Tuesday 16 April 2013

Andrew Marr's "exercise induced stroke" ...What have we to learn?

Andrew Marr; a case of exercise induced stroke?

Well-known political commentator Andrew Marr, recently told the story of his sudden stroke. It seems that Marr was of the belief that his stroke was ‘exercise induced’ … alarming news indeed, so alarming that the topic made the Jeremy Vine show on Radio 2! So how did he come to that conclusion I hear you ask? Marr explained that he had suffered two 'mini-strokes' – or transient ischaemic attacks – the year before, but that he "hadn't noticed" (presumably revealed by subsequent scans). He went on to make the suggestion that his stroke was triggered by a vigorous rowing machine exercise bout, that he was undergoing in response to newspaper reports relating to the benefit of high intensity training (HIT).........

Carotid artery dissection

So what happened? Well all we can say, is that Marr reported how he felt the symptoms of his stroke (“blinding head ache and flashes of light”) following the exercise where he said he "gave it everything I had" in the belief that this would benefit his health. He described how he had “torn the carotid artery, which takes the blood supply to the brain”. In other words he had suffered an arterial dissection with embolisation. He woke the next morning with what was essentially an ischaemic stroke........

NHS response

There has been much commentary since the interview and the NHS have been quick to respond and reassure patients in a factual way. Is-exercise-to-blame-for-Andrew-Marrs-stroke?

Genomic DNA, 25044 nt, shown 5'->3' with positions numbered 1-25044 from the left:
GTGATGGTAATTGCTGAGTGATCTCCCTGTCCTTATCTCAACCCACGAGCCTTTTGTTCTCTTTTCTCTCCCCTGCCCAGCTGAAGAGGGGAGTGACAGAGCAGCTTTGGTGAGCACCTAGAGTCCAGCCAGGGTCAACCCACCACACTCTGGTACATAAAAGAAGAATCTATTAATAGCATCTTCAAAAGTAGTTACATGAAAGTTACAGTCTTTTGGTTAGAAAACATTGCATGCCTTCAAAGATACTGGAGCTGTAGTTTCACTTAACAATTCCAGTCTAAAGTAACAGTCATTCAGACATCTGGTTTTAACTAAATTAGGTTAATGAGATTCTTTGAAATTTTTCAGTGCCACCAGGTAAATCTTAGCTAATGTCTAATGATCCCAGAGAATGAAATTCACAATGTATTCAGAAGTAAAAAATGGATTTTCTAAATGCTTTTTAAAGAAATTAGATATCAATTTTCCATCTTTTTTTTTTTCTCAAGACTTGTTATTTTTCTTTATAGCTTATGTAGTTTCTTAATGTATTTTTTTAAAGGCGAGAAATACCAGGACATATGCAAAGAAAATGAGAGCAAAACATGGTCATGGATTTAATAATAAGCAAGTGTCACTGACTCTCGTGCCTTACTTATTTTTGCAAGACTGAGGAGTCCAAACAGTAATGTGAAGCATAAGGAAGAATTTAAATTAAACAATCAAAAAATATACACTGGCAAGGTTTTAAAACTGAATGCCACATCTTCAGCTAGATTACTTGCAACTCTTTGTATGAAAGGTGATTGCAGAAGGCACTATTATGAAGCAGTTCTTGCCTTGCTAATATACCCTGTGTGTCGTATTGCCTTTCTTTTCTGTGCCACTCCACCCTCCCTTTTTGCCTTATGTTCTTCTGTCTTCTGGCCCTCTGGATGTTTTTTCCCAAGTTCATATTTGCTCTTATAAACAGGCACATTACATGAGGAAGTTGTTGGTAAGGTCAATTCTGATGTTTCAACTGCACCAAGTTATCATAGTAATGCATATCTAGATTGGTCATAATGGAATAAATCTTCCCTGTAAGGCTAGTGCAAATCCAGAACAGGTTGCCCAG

.......... Indeed, some ‘experts’ have made the suggestion that there may not have been a link between the two events. Marr had explained some of his life style risk factors such as his high-pressure job, previous smoking and a history of being overweight. So it is of course plausible that his carotid arteries were already showing signs of atherosclerotic pathology. Was there a link? Well it is impossible to say for sure, but stroke sufferers commonly report headache, neck pain and visual disturbances as their primary symptoms and this is well documented in the literature........

IFOMPT guidance on risk

The significance of this event to physiotherapists is multifactorial. As prescribers of exercise we have to have an understanding of what happened and be able to risk assess and advise patients accordingly. It illustrates also that we must consider the holistic health of patients too as part of a risk assessment strategy and this is supported by the recent IFOMPT cervical spine document. 

Cranial nerve examination?

Indeed it is feasible for such a patient (pre-ischaemia) to walk into a physiotherapy out patient department seeking treatment for their “head ache” (Marr had a window between the onset of his symptoms and his eventual stroke).  Only careful consideration of their symptoms and physical examination, to include blood pressure and cranial nerve testing, may reveal the true nature of the underlying pathology. 

Remember the acronym FAST (face, arms, speech, time – full details on the NHS website) and don’t forget to include the cranial nerves in your examination.

So, is HIT harmful?

Well the jury remains out on that one, though the balance of evidence suggests not. Whilst it would be bad science to use a single case study to promote a knee jerk reaction, Marr’s experience certainly raises the debate and once again raises the spectre of heterogeneity. 

The key message

If those commentators are right; and this was simply a stroke that was 'waiting to happen'. Then you truly never know, quite who or what might be lying on your treatment table ... Happy risk assessment! 

The author  

..... has written over 20 peer reviewed papers relating to blood flow issues related to manual therapy, his work has been cited in the IFOMPT International Framework for Examination of the Cervical Region for potential of Cervical Arterial Dysfunction prior to Orthopaedic Manual Therapy Intervention

Altered haemodynamics

Follow on twitter@TaylorAlanJ

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